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Try, Reflect, Try Again

A structure to practice communicating thoughtfully in disagreement.

PURPOSE: This repeatable structure/activity is designed to surface differing opinions while people work together and then to support reflection and new ways of interacting. The group consensus task engages and surfaces opinions. The reflection step supports noticing thoughts, emotions, assumptions, and communication patterns and then invites people to try again to listen to oneself and others. 

SKILLS

  • Communication skills (metacognition, emotional awareness, group behavior),

  • Self-awareness

  • Text/media/data analysis (depending on the prompt you choose)


WHEN TO USE: To engage people in analyzing and discussing an artifact (a text, school policy, data, etc.) where there is a possibility disagreement about the interpretation or implications. Highly adaptable to different subject areas. 

Published: March 2024

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AT A GLANCE

  1. TRY to reach consensus or solve a problem as a group

  2. REFLECT on your group experience and communication.

  3. TRY AGAIN to communicate effectively with your group.

Facilitator preparation

  1. Prepare a controversial or highly engaging prompt that you feel is safe and relevant to discuss in your context. Choose from provided example prompts, use one of the prompt templates for various subject areas, or prepare your own.
     

  2. Add whatever discussion prompts you plan to use to the template student facing slides.
     

  3. (OPTIONAL) Print field notes pages for students to track their responses and reflections.

What students do

  1. Try to reach a consensus or solve a problem as a group

    • Take a few minutes to individually come up with their answers.

    • In small groups try to come to agreement. (We recommend beginning with groups of four.)

    • Option: Provide a field notes printout for students to track responses.
       

  2. Reflect (Template slide deck includes all reflection questions)

    • How did you feel in the conversation and when you saw the controversial prompt? 

    • What thoughts did you have? Do you believe they’re true in retrospect?

    • How did you communicate when you when you were believing those thoughts and having those feelings?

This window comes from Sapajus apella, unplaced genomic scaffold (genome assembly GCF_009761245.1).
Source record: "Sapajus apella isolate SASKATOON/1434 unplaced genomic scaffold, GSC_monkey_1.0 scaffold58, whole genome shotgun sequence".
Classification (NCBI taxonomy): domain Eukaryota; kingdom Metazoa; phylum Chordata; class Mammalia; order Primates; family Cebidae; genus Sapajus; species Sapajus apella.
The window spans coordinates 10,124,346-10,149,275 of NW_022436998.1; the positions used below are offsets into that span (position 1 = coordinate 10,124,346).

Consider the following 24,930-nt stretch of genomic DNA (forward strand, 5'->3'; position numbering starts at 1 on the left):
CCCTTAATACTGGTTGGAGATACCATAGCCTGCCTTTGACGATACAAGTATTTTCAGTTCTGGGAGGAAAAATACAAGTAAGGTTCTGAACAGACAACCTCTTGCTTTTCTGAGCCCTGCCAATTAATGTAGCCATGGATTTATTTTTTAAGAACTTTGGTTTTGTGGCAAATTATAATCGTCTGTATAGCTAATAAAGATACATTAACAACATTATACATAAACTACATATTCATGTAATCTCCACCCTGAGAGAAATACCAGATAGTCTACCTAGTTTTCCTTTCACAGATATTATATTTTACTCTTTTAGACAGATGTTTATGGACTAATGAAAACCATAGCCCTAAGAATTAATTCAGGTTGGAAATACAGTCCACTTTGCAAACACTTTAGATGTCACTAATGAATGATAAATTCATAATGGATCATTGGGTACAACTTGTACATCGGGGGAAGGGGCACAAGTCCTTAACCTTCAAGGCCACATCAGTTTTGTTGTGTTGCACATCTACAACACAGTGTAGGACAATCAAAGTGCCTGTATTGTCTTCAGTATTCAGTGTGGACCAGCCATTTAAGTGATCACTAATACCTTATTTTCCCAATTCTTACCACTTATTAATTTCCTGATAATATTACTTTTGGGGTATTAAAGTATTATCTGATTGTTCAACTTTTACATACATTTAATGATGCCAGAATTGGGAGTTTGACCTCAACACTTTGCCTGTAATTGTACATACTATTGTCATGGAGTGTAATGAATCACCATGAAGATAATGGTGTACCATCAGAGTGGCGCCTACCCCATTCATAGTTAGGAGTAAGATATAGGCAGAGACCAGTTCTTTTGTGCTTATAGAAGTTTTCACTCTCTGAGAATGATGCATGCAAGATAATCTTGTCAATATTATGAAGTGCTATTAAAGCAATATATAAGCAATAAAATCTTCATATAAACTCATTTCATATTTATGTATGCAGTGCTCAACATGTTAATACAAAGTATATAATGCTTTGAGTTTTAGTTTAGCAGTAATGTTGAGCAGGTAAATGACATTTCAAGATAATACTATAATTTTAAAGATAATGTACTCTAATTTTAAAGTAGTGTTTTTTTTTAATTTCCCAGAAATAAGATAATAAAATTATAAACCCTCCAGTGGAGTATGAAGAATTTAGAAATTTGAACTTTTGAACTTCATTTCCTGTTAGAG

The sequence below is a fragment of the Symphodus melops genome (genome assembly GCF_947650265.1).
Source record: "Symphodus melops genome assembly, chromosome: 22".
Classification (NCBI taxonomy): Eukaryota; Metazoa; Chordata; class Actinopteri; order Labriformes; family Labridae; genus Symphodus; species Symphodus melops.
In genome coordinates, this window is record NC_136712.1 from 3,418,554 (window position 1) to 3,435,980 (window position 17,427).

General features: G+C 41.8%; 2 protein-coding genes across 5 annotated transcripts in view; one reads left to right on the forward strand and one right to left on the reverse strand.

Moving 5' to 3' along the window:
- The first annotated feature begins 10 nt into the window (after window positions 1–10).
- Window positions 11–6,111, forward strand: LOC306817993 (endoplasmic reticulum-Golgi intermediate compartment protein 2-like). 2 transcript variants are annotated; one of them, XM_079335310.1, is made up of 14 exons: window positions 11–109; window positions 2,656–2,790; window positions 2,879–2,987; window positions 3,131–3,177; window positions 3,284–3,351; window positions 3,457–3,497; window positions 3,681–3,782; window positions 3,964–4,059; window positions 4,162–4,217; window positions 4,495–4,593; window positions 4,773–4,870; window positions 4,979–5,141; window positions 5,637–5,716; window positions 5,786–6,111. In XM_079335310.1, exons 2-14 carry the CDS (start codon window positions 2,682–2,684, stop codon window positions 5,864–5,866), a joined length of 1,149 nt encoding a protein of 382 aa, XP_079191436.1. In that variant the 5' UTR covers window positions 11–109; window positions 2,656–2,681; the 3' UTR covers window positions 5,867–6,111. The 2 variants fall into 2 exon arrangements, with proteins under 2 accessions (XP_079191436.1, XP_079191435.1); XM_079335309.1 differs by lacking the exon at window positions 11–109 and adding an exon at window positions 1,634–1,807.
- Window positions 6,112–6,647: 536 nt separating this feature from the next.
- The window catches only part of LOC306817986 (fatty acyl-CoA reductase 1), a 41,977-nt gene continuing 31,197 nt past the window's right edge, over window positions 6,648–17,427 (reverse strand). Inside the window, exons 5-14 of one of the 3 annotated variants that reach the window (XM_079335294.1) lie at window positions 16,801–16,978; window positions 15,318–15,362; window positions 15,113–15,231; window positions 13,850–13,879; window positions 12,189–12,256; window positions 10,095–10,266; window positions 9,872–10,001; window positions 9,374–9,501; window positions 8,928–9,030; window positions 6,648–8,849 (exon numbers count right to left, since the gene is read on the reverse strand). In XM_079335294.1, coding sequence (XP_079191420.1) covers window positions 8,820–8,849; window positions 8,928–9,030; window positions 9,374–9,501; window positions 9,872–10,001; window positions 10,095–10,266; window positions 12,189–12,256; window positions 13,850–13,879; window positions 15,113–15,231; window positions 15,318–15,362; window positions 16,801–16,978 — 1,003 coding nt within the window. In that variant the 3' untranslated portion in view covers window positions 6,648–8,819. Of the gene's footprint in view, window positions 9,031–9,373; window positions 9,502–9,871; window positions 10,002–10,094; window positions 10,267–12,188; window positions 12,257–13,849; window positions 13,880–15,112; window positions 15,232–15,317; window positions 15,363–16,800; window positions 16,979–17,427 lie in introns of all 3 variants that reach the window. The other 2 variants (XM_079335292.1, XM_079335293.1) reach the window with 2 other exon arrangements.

• What’s a way you’d like to try responding when you disagree?
       

  3. Try again! Return to small groups. Continue with the previous prompt, or a new one, and then reflect. 

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SKILLS

  • Communication skills (metacognition, emotional awareness, group behavior),

  • Self-awareness

  • Text/media/data analysis (depending on the prompt you choose)

LEVEL

  • 5th-12th and beyond

SUBJECTS

  • Advisory / SEL

  • English & Language Arts

  • Social Studies, History

  • STEM

TIME REQUIRED

  • X-X minutes

SKILLS

  • Communication skills

  • Self-awareness (metacognition, emotional awareness, group behavior)

  • Growth mindset

  • Text/media/data analysis (depending on the prompt you choose)

LEVEL

  • 5th-12th and beyond

SUBJECTS

  • Advisory / SEL

  • English & Language Arts

  • Social Studies, History

  • STEM

TIME REQUIRED

  • X-X minutes

Pairs well with...

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Introduction to Communication Styles

This 10-minute mini-lesson uses comics to develop awareness of common communication styles. There is an extension option that include analyzing video situations.

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“Have customers review you and share what they had to say. Click to edit and add their testimonial.”

Alexa Young, CA

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Share the amazing things customers are saying about your business. Double click, or click Edit Text to make it yours.

Name, Title

“Testimonials provide a sense of what it's like to work with you or use your products.
Change the text and add your own."

Alexa Young, CA

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